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However, commentators have been getting ever more pessimistic as the year progresses, particularly after the mid-year renewals. Deutsche Bank recently called the reinsurance pricing outlook “very bleak”. A.M. Best stated that “the new normal for reinsurers appears to be one with returns that are less impressive and underwriting and fee income becoming a larger contributor to profits” and predicts, assuming a normal large loss level, an 8% ROE for 2018 for the sector. Willis, in their H1 report, puts the sectors ROE at 7.7% for H1 2018. S&P, in the latest report that is part of their Global Highlights series, also expects a ROE return for 2018 around 6% to 8% and estimates that “reinsurers are likely to barely cover their cost of capital in 2018 and 2019”.

S&P does question why “the market values the industry at a premium to book value today (on average at 1.24x at year-end 2017), and at near historical highs, given the challenges” and believes that potential capital returns, M&A and interest rate rises are all behind elevated valuations.  The recent Apollo PE deal for Aspen at 1.12 times book seems a large way off other recent multiples, as per this post, but Aspen has had performance issues. Still its interesting that no other insurer was tempted to have a go at Aspen with the obvious synergies that such a deal could have achieved. There is only a relatively small number of high quality players left for the M&A game and they will not be cheap!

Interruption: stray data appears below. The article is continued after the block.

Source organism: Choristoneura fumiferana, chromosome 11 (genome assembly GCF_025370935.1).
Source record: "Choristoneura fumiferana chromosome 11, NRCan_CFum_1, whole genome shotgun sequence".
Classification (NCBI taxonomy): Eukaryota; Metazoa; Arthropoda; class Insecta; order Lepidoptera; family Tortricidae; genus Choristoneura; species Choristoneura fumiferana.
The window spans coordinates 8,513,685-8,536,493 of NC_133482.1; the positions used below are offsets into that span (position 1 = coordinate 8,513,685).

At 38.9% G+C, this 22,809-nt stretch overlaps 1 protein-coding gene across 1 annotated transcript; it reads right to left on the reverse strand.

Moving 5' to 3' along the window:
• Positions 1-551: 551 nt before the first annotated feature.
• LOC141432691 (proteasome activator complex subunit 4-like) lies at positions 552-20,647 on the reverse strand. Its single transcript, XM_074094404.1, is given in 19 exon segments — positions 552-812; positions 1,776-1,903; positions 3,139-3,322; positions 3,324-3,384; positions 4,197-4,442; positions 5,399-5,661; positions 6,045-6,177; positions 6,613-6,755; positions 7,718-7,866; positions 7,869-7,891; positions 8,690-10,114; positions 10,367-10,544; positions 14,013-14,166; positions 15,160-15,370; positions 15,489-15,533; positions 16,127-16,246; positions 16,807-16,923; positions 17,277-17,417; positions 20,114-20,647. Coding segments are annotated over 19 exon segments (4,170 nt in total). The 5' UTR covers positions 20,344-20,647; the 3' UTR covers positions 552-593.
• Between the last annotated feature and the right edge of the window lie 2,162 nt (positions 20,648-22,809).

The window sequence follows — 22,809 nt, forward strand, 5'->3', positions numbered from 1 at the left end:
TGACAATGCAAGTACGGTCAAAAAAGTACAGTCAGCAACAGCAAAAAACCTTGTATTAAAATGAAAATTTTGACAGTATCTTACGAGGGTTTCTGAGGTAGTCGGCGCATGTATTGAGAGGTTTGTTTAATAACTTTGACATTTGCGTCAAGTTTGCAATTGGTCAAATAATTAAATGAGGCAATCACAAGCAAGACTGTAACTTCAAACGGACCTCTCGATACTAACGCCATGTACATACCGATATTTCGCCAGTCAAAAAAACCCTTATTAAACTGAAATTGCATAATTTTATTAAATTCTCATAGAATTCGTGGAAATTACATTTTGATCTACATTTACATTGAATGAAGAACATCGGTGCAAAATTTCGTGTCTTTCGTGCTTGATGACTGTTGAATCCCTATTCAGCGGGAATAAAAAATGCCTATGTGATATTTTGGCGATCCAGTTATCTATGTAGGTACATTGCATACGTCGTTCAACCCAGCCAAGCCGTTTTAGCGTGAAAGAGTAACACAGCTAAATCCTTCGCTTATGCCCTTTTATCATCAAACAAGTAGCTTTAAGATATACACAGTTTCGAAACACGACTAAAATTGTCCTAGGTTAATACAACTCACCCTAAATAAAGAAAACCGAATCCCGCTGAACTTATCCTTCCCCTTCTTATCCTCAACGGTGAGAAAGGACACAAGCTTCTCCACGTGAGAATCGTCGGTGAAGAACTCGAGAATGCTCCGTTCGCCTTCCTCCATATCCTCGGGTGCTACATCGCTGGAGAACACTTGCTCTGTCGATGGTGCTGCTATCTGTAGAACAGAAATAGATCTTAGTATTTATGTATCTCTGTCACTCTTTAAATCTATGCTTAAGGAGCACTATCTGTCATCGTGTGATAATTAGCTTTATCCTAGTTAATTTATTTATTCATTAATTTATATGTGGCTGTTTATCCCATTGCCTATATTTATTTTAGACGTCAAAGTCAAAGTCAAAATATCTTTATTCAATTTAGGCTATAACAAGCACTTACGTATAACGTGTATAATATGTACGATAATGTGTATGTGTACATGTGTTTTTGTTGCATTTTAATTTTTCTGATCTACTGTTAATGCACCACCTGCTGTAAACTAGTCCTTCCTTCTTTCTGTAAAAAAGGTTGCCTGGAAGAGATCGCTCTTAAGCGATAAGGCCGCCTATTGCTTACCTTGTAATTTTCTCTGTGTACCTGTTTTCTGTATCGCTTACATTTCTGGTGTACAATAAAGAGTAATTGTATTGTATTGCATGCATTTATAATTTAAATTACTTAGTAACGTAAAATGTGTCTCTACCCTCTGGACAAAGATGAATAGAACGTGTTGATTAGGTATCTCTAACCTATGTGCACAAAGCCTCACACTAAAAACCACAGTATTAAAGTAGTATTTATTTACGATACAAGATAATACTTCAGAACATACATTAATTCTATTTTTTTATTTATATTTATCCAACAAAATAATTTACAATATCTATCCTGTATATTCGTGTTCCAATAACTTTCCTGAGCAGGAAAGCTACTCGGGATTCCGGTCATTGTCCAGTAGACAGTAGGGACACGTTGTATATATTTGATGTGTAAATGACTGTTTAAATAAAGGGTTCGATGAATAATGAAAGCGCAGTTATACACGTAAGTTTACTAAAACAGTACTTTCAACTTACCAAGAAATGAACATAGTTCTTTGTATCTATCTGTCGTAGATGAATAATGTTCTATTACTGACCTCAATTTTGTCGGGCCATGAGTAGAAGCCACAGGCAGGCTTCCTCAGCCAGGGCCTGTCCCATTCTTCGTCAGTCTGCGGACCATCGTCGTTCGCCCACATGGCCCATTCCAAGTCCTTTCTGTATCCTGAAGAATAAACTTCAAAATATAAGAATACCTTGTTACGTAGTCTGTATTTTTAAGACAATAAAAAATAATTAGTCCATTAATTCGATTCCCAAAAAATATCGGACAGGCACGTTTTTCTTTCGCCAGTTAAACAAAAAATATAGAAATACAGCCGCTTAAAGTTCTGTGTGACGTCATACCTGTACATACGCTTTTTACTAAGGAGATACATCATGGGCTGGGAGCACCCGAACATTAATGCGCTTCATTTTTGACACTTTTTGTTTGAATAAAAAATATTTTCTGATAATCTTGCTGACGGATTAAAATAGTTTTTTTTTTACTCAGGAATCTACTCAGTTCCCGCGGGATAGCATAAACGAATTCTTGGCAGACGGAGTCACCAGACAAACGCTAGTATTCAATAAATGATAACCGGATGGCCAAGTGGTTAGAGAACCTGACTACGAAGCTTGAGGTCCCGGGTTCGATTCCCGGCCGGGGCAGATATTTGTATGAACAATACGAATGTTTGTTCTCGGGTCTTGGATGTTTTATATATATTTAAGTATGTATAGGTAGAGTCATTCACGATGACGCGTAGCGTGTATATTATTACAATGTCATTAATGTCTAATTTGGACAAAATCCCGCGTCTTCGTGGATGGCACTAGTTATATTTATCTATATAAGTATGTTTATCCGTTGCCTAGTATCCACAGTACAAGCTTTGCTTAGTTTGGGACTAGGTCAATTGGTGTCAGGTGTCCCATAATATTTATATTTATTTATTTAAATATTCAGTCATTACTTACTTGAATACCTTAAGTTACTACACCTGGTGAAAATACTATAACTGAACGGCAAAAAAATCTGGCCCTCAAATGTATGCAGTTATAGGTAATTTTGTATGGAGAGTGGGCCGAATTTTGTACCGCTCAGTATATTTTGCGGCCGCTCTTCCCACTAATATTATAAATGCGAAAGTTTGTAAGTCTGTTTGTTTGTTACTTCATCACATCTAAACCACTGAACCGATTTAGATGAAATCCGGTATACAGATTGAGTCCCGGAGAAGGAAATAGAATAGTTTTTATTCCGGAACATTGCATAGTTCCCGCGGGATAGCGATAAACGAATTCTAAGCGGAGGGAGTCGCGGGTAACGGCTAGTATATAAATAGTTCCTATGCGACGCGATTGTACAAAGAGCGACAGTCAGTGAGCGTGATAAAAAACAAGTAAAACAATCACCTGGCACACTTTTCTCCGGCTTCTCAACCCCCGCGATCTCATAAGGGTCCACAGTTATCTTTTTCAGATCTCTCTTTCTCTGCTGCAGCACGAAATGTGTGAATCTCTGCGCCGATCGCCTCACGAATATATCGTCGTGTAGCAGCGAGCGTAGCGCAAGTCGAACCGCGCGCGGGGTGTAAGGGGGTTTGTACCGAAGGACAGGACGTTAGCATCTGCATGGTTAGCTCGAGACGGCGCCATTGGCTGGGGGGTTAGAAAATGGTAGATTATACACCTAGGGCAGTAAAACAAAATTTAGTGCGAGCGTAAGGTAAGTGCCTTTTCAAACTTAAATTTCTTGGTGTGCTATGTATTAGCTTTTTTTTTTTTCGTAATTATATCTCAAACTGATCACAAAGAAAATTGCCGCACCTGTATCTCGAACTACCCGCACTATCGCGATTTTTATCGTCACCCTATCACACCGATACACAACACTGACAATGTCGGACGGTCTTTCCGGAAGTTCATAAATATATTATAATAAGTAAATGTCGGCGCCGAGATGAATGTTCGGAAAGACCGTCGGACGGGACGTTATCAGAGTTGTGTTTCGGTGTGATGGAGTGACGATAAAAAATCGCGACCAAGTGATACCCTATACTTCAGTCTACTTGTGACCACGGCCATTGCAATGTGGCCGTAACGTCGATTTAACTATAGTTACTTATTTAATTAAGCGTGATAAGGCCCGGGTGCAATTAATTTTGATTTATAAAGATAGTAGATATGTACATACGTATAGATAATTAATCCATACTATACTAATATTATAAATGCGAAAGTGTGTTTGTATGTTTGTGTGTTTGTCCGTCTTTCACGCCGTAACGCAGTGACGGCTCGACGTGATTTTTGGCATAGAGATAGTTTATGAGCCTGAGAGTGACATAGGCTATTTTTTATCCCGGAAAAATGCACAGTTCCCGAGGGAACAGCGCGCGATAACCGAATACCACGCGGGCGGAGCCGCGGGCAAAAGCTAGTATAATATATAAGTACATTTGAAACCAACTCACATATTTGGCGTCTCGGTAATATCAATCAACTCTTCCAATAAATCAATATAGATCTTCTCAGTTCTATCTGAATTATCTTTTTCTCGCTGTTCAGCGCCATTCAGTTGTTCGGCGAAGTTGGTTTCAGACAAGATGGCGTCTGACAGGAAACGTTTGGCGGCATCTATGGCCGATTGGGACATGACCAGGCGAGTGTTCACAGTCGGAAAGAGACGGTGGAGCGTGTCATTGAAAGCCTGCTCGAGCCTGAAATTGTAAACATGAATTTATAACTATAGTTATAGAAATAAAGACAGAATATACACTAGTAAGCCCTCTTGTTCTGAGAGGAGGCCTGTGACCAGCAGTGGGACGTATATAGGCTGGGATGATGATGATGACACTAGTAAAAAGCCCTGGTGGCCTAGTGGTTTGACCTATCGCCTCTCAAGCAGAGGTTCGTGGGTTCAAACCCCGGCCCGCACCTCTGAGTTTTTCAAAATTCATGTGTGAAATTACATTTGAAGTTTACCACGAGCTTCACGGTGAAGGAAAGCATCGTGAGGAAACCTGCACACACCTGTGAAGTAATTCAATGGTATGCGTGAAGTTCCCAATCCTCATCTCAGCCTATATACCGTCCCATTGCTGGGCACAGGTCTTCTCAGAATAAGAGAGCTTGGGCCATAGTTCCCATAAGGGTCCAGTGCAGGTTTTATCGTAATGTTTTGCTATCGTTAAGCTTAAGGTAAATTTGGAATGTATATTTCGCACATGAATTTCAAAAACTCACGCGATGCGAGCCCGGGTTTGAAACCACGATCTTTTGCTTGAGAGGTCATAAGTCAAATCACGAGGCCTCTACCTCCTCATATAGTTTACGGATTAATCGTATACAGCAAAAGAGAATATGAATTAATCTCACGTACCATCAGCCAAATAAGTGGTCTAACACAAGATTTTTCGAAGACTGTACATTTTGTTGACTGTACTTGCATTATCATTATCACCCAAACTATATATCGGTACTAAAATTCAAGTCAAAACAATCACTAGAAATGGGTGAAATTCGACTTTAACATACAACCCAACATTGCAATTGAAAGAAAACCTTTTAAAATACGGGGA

As you are likely aware, I have been vocal on the impact the ILS sector has had in recent years (most recently here and here). With so-called alternative capital (at what size does it stop being alternative!) now at the $95 billion-mark according to Aon, A.M. Best makes the obvious point that “any hope for near-term improvement in the market is directly correlated to the current level of excess capacity in the overall market today, which is being compounded by the continued inflow of alternative capacity”. Insurers and reinsurers are not only increasing their usage of ILS in portfolio optimisation but are also heavily participating in the sector. The recent purchase by Markel of the industry leading and oldest ILS fund Nephila is an interesting development as Markel already had an ILS platform and is generally not prone to overpaying.